One focuses on the development of a seamless knitted sleeve for the management of perspiration at the interface between prosthetic limbs and an amputee’s residual stump.
Current prosthetic sleeves are constructed from textile fabrics coated with an impermeable sheet of silicone rubber. Consequently, sweat is not transported away from the skin and accumulates within the sleeve.
The breathable prosthetic sleeves could aid the recovery of injured military personnel by reducing complications, such as ulcers. The lack of seams will help improve comfort and protect against pressure necrosis. This technology could also be of benefit to amputees in the general population.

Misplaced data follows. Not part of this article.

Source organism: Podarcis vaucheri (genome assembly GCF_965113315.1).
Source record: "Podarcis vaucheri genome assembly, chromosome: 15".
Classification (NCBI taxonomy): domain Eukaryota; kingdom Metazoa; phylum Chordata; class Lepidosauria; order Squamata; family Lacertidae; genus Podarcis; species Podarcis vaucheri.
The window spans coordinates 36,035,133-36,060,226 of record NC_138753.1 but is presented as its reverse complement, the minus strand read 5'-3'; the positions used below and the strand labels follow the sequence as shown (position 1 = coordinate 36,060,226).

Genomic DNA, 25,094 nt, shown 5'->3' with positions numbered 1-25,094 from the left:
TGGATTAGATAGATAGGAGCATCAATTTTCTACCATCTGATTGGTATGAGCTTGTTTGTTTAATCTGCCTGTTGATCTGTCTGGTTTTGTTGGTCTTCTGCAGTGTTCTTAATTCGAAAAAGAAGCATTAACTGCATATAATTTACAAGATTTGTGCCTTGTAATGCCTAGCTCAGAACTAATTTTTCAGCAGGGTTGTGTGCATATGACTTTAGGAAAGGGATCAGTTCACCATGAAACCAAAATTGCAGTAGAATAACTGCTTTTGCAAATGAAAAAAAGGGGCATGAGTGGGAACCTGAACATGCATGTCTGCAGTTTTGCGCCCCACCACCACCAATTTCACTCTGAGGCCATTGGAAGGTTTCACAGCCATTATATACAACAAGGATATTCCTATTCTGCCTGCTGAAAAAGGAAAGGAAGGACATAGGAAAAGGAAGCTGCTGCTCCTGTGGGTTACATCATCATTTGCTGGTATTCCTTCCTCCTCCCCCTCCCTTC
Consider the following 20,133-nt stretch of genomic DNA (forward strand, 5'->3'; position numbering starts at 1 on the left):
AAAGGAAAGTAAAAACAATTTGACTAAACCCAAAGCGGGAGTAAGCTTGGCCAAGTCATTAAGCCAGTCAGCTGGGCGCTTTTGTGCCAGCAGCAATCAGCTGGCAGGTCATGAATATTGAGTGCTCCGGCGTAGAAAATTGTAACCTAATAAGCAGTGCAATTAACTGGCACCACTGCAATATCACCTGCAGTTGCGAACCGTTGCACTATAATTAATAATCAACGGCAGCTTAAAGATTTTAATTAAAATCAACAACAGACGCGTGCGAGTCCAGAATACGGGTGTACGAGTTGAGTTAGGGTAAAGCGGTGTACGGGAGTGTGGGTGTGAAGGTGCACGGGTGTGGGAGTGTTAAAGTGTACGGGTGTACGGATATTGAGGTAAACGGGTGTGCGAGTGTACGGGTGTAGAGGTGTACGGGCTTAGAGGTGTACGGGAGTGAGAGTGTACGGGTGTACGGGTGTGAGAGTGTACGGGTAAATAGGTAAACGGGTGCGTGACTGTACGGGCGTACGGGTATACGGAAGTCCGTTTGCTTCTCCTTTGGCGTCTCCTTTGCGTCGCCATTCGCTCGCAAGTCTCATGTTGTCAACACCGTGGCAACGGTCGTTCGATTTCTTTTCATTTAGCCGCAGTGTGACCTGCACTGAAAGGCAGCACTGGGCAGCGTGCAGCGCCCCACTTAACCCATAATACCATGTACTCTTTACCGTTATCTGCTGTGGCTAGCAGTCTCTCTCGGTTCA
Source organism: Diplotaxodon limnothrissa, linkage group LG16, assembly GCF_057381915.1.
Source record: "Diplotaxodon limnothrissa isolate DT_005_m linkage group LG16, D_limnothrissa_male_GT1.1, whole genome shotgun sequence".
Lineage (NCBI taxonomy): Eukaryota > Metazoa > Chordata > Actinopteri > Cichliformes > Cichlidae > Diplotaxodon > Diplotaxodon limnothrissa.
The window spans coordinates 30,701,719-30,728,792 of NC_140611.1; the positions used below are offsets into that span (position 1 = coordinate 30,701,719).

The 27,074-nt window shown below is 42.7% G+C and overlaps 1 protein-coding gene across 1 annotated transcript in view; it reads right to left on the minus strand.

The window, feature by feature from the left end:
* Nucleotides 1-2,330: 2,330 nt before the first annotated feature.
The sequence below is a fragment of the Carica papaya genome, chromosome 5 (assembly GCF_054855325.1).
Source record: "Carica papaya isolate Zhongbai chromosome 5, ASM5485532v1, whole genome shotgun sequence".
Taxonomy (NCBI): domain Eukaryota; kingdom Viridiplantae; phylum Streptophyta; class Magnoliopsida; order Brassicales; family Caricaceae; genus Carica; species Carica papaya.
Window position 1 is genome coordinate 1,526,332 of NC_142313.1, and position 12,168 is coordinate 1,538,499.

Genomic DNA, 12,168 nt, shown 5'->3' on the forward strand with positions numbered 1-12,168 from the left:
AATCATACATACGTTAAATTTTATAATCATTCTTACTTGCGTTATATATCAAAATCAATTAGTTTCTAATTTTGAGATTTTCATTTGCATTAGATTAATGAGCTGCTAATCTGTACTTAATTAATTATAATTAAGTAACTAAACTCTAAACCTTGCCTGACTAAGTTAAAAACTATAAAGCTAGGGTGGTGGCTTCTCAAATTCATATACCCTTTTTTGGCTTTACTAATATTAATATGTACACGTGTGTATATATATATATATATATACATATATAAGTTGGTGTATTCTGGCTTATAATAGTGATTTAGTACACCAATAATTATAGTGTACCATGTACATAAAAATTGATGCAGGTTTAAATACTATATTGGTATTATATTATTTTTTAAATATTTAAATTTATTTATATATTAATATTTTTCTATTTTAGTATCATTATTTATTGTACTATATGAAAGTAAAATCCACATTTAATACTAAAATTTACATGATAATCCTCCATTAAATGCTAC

A second project is just beginning, which looks at ways to incorporate thermistors into textile yarn to produce a sensor sock to monitor (and prevent) the conditions that cause non-freezing cold injury.
Work on these projects has provided technology advances to MOD and showcased the University’s capabilities, which have been further exploited by MOD on projects relating to the development of models to train surgeons and in the development of wearable technologies. For the latter, the University has also been working on a project with the University of Southampton to develop fully integrated electronic textiles using printed electronics. The work led to £2.8 million funding from the Engineering and Physical Sciences Research Council to take the project further and incorporate smaller components with enhanced functionality.
Professor Tilak Dias said:
CDE funding has been an important factor in the development of our technologies on the road to commercialisation and subsequent adoption by the military.